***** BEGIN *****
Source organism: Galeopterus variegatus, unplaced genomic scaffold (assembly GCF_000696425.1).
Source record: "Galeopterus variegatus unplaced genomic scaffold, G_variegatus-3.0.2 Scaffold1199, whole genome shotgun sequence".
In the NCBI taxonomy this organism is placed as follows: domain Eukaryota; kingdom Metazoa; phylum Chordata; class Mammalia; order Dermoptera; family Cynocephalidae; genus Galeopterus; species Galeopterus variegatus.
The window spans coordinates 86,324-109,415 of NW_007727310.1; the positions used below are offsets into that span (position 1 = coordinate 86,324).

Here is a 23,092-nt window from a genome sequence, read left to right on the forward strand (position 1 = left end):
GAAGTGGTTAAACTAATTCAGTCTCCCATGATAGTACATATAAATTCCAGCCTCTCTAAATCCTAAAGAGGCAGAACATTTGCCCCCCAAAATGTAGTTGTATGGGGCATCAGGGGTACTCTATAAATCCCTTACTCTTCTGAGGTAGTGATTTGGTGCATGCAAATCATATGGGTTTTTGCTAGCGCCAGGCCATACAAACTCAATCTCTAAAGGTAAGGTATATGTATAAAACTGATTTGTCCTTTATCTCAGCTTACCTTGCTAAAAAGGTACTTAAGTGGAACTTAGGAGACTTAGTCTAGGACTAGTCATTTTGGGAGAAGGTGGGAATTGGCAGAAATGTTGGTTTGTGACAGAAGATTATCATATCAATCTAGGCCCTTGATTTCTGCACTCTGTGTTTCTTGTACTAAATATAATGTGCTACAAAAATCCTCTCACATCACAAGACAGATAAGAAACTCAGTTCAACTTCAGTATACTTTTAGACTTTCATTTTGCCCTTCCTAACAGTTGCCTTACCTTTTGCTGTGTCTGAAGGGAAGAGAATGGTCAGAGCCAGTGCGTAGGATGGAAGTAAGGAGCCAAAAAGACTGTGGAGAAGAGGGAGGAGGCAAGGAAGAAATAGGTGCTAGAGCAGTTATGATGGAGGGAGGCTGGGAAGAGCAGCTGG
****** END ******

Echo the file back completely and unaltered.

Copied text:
Source organism: Galeopterus variegatus, unplaced genomic scaffold (assembly GCF_000696425.1).
Source record: "Galeopterus variegatus unplaced genomic scaffold, G_variegatus-3.0.2 Scaffold1199, whole genome shotgun sequence".
In the NCBI taxonomy this organism is placed as follows: domain Eukaryota; kingdom Metazoa; phylum Chordata; class Mammalia; order Dermoptera; family Cynocephalidae; genus Galeopterus; species Galeopterus variegatus.
The window spans coordinates 86,324-109,415 of NW_007727310.1; the positions used below are offsets into that span (position 1 = coordinate 86,324).

Here is a 23,092-nt window from a genome sequence, read left to right on the forward strand (position 1 = left end):
GAAGTGGTTAAACTAATTCAGTCTCCCATGATAGTACATATAAATTCCAGCCTCTCTAAATCCTAAAGAGGCAGAACATTTGCCCCCCAAAATGTAGTTGTATGGGGCATCAGGGGTACTCTATAAATCCCTTACTCTTCTGAGGTAGTGATTTGGTGCATGCAAATCATATGGGTTTTTGCTAGCGCCAGGCCATACAAACTCAATCTCTAAAGGTAAGGTATATGTATAAAACTGATTTGTCCTTTATCTCAGCTTACCTTGCTAAAAAGGTACTTAAGTGGAACTTAGGAGACTTAGTCTAGGACTAGTCATTTTGGGAGAAGGTGGGAATTGGCAGAAATGTTGGTTTGTGACAGAAGATTATCATATCAATCTAGGCCCTTGATTTCTGCACTCTGTGTTTCTTGTACTAAATATAATGTGCTACAAAAATCCTCTCACATCACAAGACAGATAAGAAACTCAGTTCAACTTCAGTATACTTTTAGACTTTCATTTTGCCCTTCCTAACAGTTGCCTTACCTTTTGCTGTGTCTGAAGGGAAGAGAATGGTCAGAGCCAGTGCGTAGGATGGAAGTAAGGAGCCAAAAAGACTGTGGAGAAGAGGGAGGAGGCAAGGAAGAAATAGGTGCTAGAGCAGTTATGATGGAGGGAGGCTGGGAAGAGCAGCTGG